Are historic theaters worth saving?


    At its heyday, the Garman Opera House in Bellefonte featured such performers as Harry Houdini and comedians George Burns and Gracie Allen. But financial troubles and a damaging fire left the building sitting empty for several years.

    And now the building is gone.

    Despite organized community efforts to save it, a developer demolished the building in January to make way for new construction.

    Neighborhoods rally behind the cause of preserving old theaters, but it’s a battle that’s difficult to win. Is there value in saving theaters, beyond nostalgia? And what does it take for theater preservation efforts to be successful?

    The stars must align

    “I spent a lot of my childhood in that building. I certainly have some feeling towards losing the theater as such, but at the same time you have to be realistic about it,” said Paul Badger.

    Badger is a lifelong Bellefonte resident and the chair of the Industrial Development Association, the group that chose the developer’s plan over that of a local group that wanted to save the building. For Badger, the decision whether or not to “save the Garman” wasn’t just about the physical building. It was about having a viable business plan. And it didn’t bode well that previous owners’ efforts to keep the theatre open had failed.

    “If you’ve got a neighborhood in a community that can support it and you have a firm business plan and you line up professionals to work on the project, it can be successful. But the stars don’t always align to save everything,” said Rick Fosbrick, the executive director of the Theatre Historical Society of America.

    The group’s mission is to celebrate the history of America’s old theaters. You’d think that if anyone wanted to save every theater, it would be Fosbrink. But he says not every building needs to be saved or can be saved.

    There are factors to take into consideration, especially when the goal is not just to preserve a theater building, but to make it financially viable. The location is a big deal—is there parking? Is there too much competition nearby? Would the town use a theater? And is the programming appealing to the community?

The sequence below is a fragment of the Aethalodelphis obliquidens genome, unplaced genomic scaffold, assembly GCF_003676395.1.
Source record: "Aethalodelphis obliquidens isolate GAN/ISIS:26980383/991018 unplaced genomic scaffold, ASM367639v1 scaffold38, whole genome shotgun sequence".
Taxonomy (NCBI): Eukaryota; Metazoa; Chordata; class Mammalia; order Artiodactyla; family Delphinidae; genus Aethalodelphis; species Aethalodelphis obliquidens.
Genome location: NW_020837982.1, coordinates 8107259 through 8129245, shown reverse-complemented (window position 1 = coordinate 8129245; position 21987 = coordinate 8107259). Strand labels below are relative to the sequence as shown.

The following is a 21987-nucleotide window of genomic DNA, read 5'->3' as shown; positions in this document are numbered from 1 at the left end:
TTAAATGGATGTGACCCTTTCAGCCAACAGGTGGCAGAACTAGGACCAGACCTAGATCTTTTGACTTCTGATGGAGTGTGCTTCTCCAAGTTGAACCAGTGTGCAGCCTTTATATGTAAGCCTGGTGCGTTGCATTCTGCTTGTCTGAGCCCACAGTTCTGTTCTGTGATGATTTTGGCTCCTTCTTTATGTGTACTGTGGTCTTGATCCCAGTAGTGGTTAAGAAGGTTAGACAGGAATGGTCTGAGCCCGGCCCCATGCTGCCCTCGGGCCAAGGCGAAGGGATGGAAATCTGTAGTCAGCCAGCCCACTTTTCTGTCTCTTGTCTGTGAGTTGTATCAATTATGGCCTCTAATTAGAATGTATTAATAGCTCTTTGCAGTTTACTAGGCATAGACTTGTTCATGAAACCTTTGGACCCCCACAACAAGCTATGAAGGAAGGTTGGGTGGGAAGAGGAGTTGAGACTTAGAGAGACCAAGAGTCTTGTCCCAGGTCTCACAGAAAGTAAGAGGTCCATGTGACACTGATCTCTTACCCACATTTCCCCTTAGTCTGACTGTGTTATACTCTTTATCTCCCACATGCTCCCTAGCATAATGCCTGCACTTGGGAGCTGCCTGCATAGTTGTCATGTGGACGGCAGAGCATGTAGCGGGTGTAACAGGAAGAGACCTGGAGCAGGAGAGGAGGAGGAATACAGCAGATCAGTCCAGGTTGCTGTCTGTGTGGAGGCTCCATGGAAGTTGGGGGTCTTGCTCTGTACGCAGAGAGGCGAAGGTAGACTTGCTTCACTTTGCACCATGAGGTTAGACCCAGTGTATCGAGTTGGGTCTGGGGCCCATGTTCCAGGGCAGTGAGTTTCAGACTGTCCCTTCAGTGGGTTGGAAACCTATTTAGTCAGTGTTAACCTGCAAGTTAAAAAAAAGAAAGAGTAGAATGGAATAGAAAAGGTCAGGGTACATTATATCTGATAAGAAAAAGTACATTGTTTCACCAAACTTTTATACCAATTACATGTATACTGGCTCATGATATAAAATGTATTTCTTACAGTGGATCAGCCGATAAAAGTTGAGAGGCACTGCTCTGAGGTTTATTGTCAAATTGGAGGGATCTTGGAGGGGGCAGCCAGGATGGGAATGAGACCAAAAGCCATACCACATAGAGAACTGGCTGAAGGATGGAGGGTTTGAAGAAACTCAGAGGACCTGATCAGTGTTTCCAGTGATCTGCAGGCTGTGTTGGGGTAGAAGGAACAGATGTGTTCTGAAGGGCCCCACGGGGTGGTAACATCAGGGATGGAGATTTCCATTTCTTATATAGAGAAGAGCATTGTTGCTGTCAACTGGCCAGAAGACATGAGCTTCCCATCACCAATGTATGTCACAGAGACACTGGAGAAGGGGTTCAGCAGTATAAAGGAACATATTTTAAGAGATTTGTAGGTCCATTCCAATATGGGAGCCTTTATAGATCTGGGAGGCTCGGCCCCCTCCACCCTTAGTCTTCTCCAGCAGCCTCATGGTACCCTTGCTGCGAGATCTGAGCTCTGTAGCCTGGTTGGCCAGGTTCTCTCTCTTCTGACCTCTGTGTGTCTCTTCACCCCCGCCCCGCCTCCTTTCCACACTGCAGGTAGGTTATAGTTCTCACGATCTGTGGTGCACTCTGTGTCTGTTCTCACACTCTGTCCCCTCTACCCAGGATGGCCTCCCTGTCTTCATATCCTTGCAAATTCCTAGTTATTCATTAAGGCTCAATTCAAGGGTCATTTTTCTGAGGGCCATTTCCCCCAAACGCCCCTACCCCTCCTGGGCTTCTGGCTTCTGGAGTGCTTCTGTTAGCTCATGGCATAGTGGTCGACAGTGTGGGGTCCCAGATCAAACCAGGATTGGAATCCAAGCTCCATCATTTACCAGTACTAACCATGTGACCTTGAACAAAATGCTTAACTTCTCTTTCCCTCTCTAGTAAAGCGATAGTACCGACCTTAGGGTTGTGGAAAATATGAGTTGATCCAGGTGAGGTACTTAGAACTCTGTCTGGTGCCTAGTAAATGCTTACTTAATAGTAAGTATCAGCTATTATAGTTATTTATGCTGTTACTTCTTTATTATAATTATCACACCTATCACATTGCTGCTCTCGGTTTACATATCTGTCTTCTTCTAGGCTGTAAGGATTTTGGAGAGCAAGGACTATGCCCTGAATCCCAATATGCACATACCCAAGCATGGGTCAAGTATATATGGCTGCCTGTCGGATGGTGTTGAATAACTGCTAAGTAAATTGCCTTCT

The only theater in town

    There are theaters that have succeeded. Like the 97-year-old Rowland Theatre in the small town of Philipsburg outside State College,.

    The Rowland plays new releases on its single screen, like Seth Rogan and Zac Efron’s Neighbors. It’s a little bizarre to watch a raunchy comedy in the almost 100-year-old theater that’s decked out in marble and velvet.

    One reason the Rowland is still standing is it’s the only movie theatre in town. After the previous owners went out of business in the 1980s, Philipsburg bought the building and turned it into a non-profit (which makes it legal to take donations).  Another likely reason it’s still open? It operates on a shoestring budget. Kevin Conklin manages the theater—as a volunteer. That’s 15 hours of work a week with no pay. Why do it?

    “I don’t know why. It’s the uniqueness of the building. I think that’s what it is,” says Conklin.

    Save the theater, save the neighborhood

    It’s this passion, this desire to save something irreplaceable that keeps theatre preservation efforts going. That, and the idea that reviving a theater might, in fact, revive a whole neighborhood. While there’s no industry study to prove this, there are plenty of anecdotal examples.

    Let’s take a look at one: the Lansdowne Theater in the Philadelphia suburbs.

    “We’re already seeing on the promise of the theater reopening that there’s a lot of economic activity in the immediate business district,” said Matt Schultz, CEO of the Historic Lansdowne Theater Corporation.

    The non-profit is dedicated to reopening the 87-year-old theater. Schultz estimates the theater will bring in one hundred thousand visitors each year. And he says the neighborhood is already seeing benefits.

    “Where we had vacant storefronts, restaurants are now starting to come back in the business district,” he said.

    Three businesses have opened downtown since the theater rehab effort started, bringing 24 jobs with them.

    But first, the money

    Funding the Lansdowne Theater rehab takes a lot of work–and creativity. So far, funds have come from a variety of sources: community block grants, grants from the Pennsylvania Historical and Museum Commission, and a matching award through the Pennsylvania Redevelopment Capital Assistance Program to the tune of four million dollars. They also have commercial tenants and rent out the theater to photographers—and ghost hunter groups.

    Schultz said the group they’ve already raised seven of the nine million dollars needed to reopen the building. So things are hopeful for the Lansdowne.

    And for interested preservationists, there are other theatres left to save. Even in Bellefonte, there’s another historic theater just around the corner from where the stately Garman Opera House once stood. The Plaza Theater—now an antiques store–was built in 1925. It was designed by the first registered female architect in Pennsylvania.

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